To become a police officer you have to be strong. You have to be able to pass physical tests, tests of things like your strength; also your vision, make sure you can see well; your hearing, make sure that you can hear properly; and agility. “Agility” (agility) is your ability to move quickly – to be able to react quickly to a situation. Police officers also have to take a drug test and a lie detector test, the drug test to make sure that they are not using illegal drugs. A “lie detector test” is when they ask the person questions, and they use a special machine – a lie detector machine – to determine if you are lying or not based upon your reactions, especially the reactions that you can’t control, on your skin for example. Police officers also have to pass a background check. A “background check” means that they look at your past record to make sure that you haven’t committed any crimes.

After you’ve done all this, then you have to take a written exam, what’s called a “civil service exam.” A “civil service exam” is a test that the government gives its employees to make sure that they know what they’re supposed to know. There’s a specific civil service exam for police officers. After they pass the test – if they pass the test – then they go to a special school called a “police academy.” “Academy” is just another word for school here. They then have to be interviewed and write an essay, take a test, be interviewed by different police officers. Finally, after they finish their schooling at the academy, they are given an “appointment,” that is, they are given a job in the police force where they were training.

Police officers have other names that they are called; sometimes informally we call them “cops” (cops). In fact, there’s a famous TV show in the United States called Cops, where they follow police officers around and videotape what they do.

Police officers have good reputations in some cities, and bad reputations in other cities. Many people, I don’t think, understand the entire job of a police officer. Most of what a police officer does is not necessarily exciting, like you see on TV. They have to do a lot of very what we would call “routine” work, that is, common, ordinary work – responding to phone calls, people who are having problems, going to try to clam people down, perhaps, who are angry. Here in Los Angeles, we have a large homeless population – people who don’t have homes, who live on the streets. Police officers have to help these people; they have to deal with them. When we say you have to “deal with” someone, we mean you have to communicate with them, get along with them.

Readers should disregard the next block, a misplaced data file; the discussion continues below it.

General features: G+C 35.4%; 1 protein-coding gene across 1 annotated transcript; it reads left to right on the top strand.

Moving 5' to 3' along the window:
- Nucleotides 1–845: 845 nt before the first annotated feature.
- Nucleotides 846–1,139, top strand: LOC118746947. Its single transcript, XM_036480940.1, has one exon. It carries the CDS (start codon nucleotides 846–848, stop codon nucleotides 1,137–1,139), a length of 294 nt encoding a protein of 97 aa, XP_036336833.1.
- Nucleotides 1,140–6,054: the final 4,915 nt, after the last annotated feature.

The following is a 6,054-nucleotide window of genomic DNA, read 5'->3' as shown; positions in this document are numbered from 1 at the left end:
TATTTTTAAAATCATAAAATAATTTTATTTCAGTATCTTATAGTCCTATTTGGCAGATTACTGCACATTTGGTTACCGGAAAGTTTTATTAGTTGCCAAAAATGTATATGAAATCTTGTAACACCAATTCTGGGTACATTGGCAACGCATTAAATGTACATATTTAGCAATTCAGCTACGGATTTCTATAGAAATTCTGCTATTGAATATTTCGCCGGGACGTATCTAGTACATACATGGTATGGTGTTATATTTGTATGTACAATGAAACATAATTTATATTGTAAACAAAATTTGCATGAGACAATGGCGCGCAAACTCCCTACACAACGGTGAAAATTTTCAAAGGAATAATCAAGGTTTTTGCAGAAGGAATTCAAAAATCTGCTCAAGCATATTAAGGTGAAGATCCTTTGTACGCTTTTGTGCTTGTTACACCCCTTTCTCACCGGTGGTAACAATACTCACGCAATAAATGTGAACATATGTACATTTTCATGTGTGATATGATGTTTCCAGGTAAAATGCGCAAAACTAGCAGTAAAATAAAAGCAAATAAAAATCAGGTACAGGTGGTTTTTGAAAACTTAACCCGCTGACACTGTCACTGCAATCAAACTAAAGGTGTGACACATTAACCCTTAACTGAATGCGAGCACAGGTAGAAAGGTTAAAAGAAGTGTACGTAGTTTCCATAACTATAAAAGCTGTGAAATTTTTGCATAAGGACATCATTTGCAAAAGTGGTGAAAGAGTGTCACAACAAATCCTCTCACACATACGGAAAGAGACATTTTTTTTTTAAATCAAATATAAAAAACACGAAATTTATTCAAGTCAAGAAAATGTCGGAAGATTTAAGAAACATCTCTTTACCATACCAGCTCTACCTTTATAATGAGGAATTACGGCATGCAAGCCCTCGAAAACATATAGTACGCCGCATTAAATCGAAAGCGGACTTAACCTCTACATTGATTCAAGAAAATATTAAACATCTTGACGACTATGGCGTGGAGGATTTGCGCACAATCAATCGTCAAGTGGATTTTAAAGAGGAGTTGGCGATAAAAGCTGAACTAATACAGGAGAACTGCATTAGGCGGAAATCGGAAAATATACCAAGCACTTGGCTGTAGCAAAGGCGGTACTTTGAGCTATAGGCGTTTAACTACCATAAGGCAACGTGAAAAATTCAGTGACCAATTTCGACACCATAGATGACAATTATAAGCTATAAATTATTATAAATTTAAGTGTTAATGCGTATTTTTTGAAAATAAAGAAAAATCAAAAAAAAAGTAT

So that’s how to become a police officer in the U.S.; it requires many different steps. Most police officers are good and honest, I think. Of course, there are always problems in any profession, including law enforcement. It is always important to have a good system when you are giving someone a gun and the authority to arrest someone, it’s important that we have people who know what they’re doing.

Now let’s answer a few of your questions.

Our first question comes from Roberto (Roberto) in Italy. Roberto wants to know how we use the words “I” and “me.” For example, do you say “you and I,” or do you say “you and me” – when do you use each form?

Well, “you and I” are subject pronouns, so when they are the subject of a sentence, that is what you use. For example: “You and I will make great business partners,” or “You and I should go see a movie together this weekend.” “You and me” are object pronouns, and so when they are the object of the sentence, we use “you and me.” Notice, of course, that “you” is the same, but “I” becomes “me” as an object. For example: “She is going to take a picture of you and me.” “Me” is the object of the preposition “of” in this sentence, as is, of course, “you.” Or, “She’s telling you and me to shut up” – to be quiet. There again, “you and me” are the object of that sentence, of the verb “tell.”

Sometimes, however, we use the word “me” informally – incorrectly, if you want to think of it that way; it’s simply the way that people talk in normal conversation. For example, if someone says, “I want to go,” and another person, you, also want to go, you would say, “Me, too,” even though there it’s the subject. Technically, it should be “I, as well,” or “I, too,” but that sounds too formal – too strange. So, in certain circumstances, like “me, too,” we use “me” instead of “I” in informal English, in any case.